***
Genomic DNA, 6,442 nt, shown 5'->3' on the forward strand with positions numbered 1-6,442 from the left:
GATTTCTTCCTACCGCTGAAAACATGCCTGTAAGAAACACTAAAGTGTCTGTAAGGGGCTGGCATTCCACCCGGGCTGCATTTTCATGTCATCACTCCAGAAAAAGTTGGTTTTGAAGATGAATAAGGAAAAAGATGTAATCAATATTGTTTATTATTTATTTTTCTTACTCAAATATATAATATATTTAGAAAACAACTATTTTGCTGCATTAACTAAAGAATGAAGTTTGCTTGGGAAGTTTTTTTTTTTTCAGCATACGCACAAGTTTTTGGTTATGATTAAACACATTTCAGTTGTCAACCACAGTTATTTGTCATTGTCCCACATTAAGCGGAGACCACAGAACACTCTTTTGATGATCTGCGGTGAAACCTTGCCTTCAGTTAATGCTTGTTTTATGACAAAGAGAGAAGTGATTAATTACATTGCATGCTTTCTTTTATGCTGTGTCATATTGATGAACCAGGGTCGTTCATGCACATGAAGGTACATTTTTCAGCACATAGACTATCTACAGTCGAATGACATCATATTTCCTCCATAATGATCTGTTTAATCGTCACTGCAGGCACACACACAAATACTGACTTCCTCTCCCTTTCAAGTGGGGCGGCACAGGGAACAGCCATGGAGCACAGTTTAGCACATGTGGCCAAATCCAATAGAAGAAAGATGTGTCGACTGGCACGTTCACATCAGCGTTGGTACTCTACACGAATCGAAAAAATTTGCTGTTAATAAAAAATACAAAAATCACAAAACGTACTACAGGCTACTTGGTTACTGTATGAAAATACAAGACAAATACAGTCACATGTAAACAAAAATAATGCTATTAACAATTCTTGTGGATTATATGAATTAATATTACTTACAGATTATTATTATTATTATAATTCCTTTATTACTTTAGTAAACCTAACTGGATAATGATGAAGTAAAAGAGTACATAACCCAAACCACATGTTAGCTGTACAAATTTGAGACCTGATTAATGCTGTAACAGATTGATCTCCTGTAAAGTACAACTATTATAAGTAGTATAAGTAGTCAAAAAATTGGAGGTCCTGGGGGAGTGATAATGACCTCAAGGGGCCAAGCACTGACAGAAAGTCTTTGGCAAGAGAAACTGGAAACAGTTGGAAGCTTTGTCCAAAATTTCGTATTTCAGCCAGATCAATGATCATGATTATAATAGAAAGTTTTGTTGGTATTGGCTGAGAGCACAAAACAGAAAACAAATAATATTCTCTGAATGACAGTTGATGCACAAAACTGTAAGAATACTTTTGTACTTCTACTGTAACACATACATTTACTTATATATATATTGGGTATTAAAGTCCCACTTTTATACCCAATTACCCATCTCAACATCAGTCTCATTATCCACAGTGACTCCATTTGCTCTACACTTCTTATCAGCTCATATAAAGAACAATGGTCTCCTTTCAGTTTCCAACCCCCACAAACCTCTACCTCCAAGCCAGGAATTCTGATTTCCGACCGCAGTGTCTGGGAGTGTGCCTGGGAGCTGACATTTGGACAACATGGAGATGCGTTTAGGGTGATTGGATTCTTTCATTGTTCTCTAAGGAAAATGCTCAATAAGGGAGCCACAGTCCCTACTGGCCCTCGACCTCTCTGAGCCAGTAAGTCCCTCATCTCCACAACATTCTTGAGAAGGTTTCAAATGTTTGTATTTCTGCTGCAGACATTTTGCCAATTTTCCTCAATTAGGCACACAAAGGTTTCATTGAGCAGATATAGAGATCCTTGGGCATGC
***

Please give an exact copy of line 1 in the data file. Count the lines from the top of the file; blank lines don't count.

Genomic DNA, 6,442 nt, shown 5'->3' on the forward strand with positions numbered 1-6,442 from the left: